The book Abstracts of the Testamentary Proceedings of the Prerogative Court of Maryland, Volume X: 1704-1707, Liber 19C:35 (page 75), lists a “bond of James Maddox administrator of Cornelius Maddox (pauper),” dated 7 March 1705/6, and explains that “Mary Maddox the widow renounced administration, in favor of the eldest son James Maddox,” dated 25 February 1705/6.  Benjamin Adams secured the bond.

The title “pauper” is jarring, given Cornelius’ success in planting, his known property, his marriage into a well-to-do family, the support system that his large family could offer, and his sons’ primogeniture-based land ownership.  But it’s very likely that this refers to our Cornelius.  Our Cornelius did die around the time that this bond is recorded (Cornelius’ estate was inventoried on 9 March 1705/6), his first son was named James, and Cornelius’ widow’s name was Mary (Smallwood) Maddox.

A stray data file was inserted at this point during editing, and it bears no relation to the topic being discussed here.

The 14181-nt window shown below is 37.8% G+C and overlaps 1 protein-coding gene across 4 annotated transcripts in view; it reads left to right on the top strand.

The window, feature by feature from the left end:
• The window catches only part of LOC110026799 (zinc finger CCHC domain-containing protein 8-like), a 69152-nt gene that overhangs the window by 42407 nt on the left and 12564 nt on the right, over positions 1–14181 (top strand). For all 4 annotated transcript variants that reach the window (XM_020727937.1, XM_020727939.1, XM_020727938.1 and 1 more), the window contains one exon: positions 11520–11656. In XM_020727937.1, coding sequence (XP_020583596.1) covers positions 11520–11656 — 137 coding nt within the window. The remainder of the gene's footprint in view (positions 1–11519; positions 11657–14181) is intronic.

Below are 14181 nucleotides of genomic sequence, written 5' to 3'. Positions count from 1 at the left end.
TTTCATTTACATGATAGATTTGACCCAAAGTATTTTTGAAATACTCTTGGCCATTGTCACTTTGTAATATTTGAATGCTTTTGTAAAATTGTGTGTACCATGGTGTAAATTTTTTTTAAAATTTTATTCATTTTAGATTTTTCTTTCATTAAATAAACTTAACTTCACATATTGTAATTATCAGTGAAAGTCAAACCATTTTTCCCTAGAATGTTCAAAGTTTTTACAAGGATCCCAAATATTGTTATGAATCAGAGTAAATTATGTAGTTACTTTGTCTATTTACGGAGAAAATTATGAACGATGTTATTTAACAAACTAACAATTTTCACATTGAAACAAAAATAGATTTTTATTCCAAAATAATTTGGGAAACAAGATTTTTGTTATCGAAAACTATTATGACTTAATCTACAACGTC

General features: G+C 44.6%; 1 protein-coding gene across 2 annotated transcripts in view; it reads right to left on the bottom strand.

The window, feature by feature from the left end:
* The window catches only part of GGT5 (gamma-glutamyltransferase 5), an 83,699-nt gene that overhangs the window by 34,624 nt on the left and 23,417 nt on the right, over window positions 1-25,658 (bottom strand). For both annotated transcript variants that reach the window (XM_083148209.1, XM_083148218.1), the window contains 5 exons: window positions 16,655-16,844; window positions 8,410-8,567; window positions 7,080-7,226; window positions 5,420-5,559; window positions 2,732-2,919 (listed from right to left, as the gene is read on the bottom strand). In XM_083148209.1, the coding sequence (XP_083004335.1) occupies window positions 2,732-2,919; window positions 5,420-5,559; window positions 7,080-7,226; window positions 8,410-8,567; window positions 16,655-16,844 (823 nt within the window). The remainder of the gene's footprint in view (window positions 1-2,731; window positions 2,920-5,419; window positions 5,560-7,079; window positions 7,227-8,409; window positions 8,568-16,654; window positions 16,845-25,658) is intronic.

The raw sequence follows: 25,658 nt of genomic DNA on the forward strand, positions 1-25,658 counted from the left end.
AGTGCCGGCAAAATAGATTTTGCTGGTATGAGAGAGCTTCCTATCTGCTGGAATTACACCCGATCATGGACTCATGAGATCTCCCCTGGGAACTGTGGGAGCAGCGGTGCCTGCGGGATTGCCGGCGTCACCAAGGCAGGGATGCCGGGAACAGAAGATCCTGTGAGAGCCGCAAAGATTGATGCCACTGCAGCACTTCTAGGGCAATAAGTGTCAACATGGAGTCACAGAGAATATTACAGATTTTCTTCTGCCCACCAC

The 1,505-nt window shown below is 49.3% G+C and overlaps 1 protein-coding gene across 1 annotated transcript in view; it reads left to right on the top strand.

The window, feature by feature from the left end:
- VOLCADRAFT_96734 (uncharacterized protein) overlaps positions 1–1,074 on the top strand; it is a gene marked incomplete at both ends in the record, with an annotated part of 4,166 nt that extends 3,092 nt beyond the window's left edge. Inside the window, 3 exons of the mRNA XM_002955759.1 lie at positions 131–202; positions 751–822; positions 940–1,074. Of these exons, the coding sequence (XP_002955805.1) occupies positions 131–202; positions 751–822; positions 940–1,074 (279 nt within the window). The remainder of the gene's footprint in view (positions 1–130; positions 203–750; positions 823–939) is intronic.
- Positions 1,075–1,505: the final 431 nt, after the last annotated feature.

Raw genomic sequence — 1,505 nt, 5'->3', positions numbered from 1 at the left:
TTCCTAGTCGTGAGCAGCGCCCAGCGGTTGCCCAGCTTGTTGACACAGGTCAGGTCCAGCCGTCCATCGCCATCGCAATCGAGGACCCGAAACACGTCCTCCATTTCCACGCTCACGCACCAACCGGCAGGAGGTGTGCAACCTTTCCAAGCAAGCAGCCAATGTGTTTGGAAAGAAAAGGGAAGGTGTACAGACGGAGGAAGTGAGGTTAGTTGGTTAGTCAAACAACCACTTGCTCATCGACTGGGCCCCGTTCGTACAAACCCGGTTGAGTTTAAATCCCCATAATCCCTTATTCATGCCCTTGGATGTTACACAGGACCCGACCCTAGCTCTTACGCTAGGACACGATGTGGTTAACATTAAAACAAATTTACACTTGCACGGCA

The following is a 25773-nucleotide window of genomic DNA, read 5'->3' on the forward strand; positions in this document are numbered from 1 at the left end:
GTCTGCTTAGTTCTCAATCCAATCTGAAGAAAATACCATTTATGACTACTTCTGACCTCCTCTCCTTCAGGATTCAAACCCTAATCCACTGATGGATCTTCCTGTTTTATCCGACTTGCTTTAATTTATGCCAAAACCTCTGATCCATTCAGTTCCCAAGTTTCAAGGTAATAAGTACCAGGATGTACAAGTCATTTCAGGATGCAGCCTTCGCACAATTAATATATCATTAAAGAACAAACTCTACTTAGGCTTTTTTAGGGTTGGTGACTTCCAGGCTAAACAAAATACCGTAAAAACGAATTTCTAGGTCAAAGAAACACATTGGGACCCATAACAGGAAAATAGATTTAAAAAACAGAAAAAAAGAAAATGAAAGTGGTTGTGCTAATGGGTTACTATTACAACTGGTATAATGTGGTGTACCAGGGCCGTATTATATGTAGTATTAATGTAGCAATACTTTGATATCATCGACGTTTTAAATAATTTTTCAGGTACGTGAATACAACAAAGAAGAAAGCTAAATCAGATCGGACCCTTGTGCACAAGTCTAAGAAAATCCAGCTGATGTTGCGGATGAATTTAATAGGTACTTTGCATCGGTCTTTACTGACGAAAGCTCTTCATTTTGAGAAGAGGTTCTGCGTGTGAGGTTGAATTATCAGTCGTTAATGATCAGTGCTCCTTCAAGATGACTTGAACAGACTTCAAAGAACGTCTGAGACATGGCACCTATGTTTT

Reviewing Cornelius’ March 1706 inventory, the list of property would not place him in the pauper category.  Beyond the necessities – tables, chairs, featherbeds, soap, buckets and more – that would support a small household, there were luxuries, including a silk petticoat, 5 books, wigs, pewter plates and utensils, and more.  His estate was sold off at a profit for the family.  It’s likely that the term pauper was applied in a court document simply to flag what were probably disproportionate debts, since he died mid-career and unexpectedly.